Privacy & Security

Data Quality Campaign Unveils Resource to Help Define Student Data

By Audrey Armitage — July 08, 2015 2 min read
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With concerns about data collection and privacy in school districts on the rise, the Data Quality Campaign, a national advocacy organization, released a new tool Wednesday meant to help provide parents, educators, and policymakers with a clear definition of what “student data” actually means.

The infographic aims to clarify common misconceptions and answer basic questions about what student information is collected and why, and how it can be used effectively, said Paige Kowalski, vice president of policy and advocacy for Data Quality Campaign, a Washington-based group that supports the use of data in education and the creation of school policy.

“Folks have a lot of simple questions that they feel haven’t been truly answered,” explained Kowalski. In discussions of myriad data issues “parents often stop and ask, ‘What do you mean by data?’”

One of the biggest misperceptions is that student data are “only numbers and test scores,” according to Kowalski. But in fact, student data also includes qualitative information such as homework, information collected from observing students, assessment data, enrollment details, and schedules.

In addition to explaining what information counts as student data, the new resource spells out basic requirements for effective data use. Crucial qualities for successful student data use include making sure data is secure, collecting data that is relevant to the education or policy goal it is being used for, and ensuring educators and policymakers have the necessary skills to utilize the data.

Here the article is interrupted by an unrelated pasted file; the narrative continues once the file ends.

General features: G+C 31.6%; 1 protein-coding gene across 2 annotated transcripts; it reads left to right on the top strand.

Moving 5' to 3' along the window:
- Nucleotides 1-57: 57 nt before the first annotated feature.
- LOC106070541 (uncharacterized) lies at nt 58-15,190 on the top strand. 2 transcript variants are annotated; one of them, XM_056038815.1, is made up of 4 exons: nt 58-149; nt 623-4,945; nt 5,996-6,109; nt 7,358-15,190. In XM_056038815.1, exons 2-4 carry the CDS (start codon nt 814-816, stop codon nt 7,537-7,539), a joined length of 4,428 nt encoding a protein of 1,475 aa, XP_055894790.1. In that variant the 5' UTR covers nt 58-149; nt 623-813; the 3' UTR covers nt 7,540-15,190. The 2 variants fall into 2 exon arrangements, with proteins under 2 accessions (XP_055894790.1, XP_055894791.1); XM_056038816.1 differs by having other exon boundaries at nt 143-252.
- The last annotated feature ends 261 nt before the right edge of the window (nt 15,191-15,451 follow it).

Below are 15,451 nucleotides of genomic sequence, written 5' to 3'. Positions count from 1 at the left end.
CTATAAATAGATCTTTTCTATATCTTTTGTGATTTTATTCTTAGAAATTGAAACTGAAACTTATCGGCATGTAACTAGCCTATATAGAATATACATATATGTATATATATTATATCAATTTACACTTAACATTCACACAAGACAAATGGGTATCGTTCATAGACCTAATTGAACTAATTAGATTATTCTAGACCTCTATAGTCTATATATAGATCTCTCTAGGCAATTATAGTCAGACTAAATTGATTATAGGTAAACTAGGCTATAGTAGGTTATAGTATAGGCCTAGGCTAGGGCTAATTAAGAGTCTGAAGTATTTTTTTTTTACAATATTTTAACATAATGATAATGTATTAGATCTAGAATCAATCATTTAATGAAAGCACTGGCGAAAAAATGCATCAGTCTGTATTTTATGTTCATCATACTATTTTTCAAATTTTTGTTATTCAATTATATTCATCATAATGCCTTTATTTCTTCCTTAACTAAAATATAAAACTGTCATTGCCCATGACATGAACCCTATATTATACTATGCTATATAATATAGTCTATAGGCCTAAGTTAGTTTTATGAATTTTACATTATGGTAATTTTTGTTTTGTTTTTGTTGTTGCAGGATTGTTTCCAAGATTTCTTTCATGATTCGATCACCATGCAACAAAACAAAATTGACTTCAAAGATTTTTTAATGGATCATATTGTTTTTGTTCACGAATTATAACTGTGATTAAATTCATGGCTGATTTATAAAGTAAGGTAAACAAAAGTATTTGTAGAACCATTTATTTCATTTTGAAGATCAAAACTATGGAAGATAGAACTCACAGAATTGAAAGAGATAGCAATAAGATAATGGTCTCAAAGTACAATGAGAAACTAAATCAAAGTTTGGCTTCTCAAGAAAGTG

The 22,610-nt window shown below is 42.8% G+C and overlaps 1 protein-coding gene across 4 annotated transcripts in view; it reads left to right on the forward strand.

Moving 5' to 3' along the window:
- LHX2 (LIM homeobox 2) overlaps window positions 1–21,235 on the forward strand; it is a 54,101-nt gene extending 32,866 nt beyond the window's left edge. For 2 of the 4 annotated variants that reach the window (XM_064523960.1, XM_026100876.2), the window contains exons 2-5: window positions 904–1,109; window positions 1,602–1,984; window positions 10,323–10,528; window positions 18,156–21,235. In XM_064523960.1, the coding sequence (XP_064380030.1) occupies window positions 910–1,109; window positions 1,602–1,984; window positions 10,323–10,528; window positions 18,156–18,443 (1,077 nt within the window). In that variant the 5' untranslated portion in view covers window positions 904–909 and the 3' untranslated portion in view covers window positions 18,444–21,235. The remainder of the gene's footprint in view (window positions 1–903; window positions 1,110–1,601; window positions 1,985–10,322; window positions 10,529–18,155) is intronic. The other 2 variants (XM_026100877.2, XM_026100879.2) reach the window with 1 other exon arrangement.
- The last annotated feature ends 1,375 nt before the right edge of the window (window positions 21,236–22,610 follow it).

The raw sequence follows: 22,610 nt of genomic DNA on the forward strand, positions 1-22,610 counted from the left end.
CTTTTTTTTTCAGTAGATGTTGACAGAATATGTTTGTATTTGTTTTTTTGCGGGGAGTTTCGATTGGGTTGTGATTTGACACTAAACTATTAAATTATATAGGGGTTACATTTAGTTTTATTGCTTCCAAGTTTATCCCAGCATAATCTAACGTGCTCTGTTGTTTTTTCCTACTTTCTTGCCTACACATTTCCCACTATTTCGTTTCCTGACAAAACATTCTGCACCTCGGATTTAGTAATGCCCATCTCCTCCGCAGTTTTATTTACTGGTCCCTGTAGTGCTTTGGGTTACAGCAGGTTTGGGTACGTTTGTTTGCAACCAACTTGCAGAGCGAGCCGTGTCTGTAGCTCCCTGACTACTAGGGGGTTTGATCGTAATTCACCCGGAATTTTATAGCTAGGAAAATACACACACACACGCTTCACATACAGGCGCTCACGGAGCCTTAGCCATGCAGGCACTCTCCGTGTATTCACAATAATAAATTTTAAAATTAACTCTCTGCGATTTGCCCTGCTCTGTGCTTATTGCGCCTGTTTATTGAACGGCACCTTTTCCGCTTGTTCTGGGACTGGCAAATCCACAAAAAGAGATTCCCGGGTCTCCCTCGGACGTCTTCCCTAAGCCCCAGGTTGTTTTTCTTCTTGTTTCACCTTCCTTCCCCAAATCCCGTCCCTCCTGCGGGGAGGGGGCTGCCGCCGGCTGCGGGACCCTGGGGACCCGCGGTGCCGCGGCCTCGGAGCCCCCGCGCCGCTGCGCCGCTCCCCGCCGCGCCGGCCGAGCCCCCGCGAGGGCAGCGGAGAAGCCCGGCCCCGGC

With such a broad spectrum of information being collected under the umbrella of student data, Kowalski also emphasized that individual data points are less effective when used in isolation, as they don’t provide the comprehensive information needed to support education goals of parents and students.

The graphic is intended to serve as a tool for boosting understanding about data not only for parents, but also among educators, policymakers, and the general public.

As the legislative focus on data privacy grows, defining which specific data is being used and how it will be protected is key to creating a legal framework for data collection, Kowalski said. “People are getting hung up on seemingly simple pieces like who has access and what data we’re talking about.”

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A version of this news article first appeared in the Digital Education blog.